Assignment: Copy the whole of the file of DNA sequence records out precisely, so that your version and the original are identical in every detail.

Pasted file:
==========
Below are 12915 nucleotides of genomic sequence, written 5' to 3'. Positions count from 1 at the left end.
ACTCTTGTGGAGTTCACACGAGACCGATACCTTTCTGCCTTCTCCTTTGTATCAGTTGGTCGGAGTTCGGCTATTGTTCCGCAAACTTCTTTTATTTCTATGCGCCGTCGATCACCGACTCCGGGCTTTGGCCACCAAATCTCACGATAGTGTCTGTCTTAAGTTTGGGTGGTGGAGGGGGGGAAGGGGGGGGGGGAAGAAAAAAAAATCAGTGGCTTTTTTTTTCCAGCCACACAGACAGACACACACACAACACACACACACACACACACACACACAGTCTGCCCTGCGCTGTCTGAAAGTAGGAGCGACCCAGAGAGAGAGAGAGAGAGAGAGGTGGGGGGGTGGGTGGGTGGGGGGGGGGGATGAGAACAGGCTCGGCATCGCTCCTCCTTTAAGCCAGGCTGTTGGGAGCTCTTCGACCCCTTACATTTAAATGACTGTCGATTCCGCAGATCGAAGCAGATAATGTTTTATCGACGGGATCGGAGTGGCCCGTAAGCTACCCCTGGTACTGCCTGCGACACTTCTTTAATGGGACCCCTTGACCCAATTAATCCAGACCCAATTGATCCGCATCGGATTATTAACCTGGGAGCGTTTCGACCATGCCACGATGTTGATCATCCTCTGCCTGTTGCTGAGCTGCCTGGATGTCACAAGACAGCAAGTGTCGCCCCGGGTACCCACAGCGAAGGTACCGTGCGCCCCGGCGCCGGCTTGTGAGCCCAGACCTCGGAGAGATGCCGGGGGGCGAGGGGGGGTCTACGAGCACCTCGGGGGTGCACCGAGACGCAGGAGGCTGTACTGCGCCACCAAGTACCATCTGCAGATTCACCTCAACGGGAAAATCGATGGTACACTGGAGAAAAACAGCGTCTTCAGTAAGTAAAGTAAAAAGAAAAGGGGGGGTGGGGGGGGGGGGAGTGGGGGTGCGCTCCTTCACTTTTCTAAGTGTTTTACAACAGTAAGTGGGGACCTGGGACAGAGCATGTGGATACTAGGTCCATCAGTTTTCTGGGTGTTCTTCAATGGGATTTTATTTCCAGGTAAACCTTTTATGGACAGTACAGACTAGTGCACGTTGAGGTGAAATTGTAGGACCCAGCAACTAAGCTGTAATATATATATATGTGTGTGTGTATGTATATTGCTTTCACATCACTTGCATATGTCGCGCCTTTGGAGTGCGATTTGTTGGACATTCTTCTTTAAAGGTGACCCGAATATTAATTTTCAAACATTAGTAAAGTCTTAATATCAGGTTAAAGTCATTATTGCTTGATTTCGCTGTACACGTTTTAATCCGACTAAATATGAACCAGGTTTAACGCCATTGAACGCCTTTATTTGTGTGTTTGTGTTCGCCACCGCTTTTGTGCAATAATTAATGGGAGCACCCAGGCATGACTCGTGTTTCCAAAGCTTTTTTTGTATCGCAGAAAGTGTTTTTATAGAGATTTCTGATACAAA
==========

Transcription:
Below are 12915 nucleotides of genomic sequence, written 5' to 3'. Positions count from 1 at the left end.
ACTCTTGTGGAGTTCACACGAGACCGATACCTTTCTGCCTTCTCCTTTGTATCAGTTGGTCGGAGTTCGGCTATTGTTCCGCAAACTTCTTTTATTTCTATGCGCCGTCGATCACCGACTCCGGGCTTTGGCCACCAAATCTCACGATAGTGTCTGTCTTAAGTTTGGGTGGTGGAGGGGGGGAAGGGGGGGGGGGAAGAAAAAAAAATCAGTGGCTTTTTTTTTCCAGCCACACAGACAGACACACACACAACACACACACACACACACACACACACAGTCTGCCCTGCGCTGTCTGAAAGTAGGAGCGACCCAGAGAGAGAGAGAGAGAGAGAGGTGGGGGGGTGGGTGGGTGGGGGGGGGGGATGAGAACAGGCTCGGCATCGCTCCTCCTTTAAGCCAGGCTGTTGGGAGCTCTTCGACCCCTTACATTTAAATGACTGTCGATTCCGCAGATCGAAGCAGATAATGTTTTATCGACGGGATCGGAGTGGCCCGTAAGCTACCCCTGGTACTGCCTGCGACACTTCTTTAATGGGACCCCTTGACCCAATTAATCCAGACCCAATTGATCCGCATCGGATTATTAACCTGGGAGCGTTTCGACCATGCCACGATGTTGATCATCCTCTGCCTGTTGCTGAGCTGCCTGGATGTCACAAGACAGCAAGTGTCGCCCCGGGTACCCACAGCGAAGGTACCGTGCGCCCCGGCGCCGGCTTGTGAGCCCAGACCTCGGAGAGATGCCGGGGGGCGAGGGGGGGTCTACGAGCACCTCGGGGGTGCACCGAGACGCAGGAGGCTGTACTGCGCCACCAAGTACCATCTGCAGATTCACCTCAACGGGAAAATCGATGGTACACTGGAGAAAAACAGCGTCTTCAGTAAGTAAAGTAAAAAGAAAAGGGGGGGTGGGGGGGGGGGGAGTGGGGGTGCGCTCCTTCACTTTTCTAAGTGTTTTACAACAGTAAGTGGGGACCTGGGACAGAGCATGTGGATACTAGGTCCATCAGTTTTCTGGGTGTTCTTCAATGGGATTTTATTTCCAGGTAAACCTTTTATGGACAGTACAGACTAGTGCACGTTGAGGTGAAATTGTAGGACCCAGCAACTAAGCTGTAATATATATATATGTGTGTGTGTATGTATATTGCTTTCACATCACTTGCATATGTCGCGCCTTTGGAGTGCGATTTGTTGGACATTCTTCTTTAAAGGTGACCCGAATATTAATTTTCAAACATTAGTAAAGTCTTAATATCAGGTTAAAGTCATTATTGCTTGATTTCGCTGTACACGTTTTAATCCGACTAAATATGAACCAGGTTTAACGCCATTGAACGCCTTTATTTGTGTGTTTGTGTTCGCCACCGCTTTTGTGCAATAATTAATGGGAGCACCCAGGCATGACTCGTGTTTCCAAAGCTTTTTTTGTATCGCAGAAAGTGTTTTTATAGAGATTTCTGATACAAA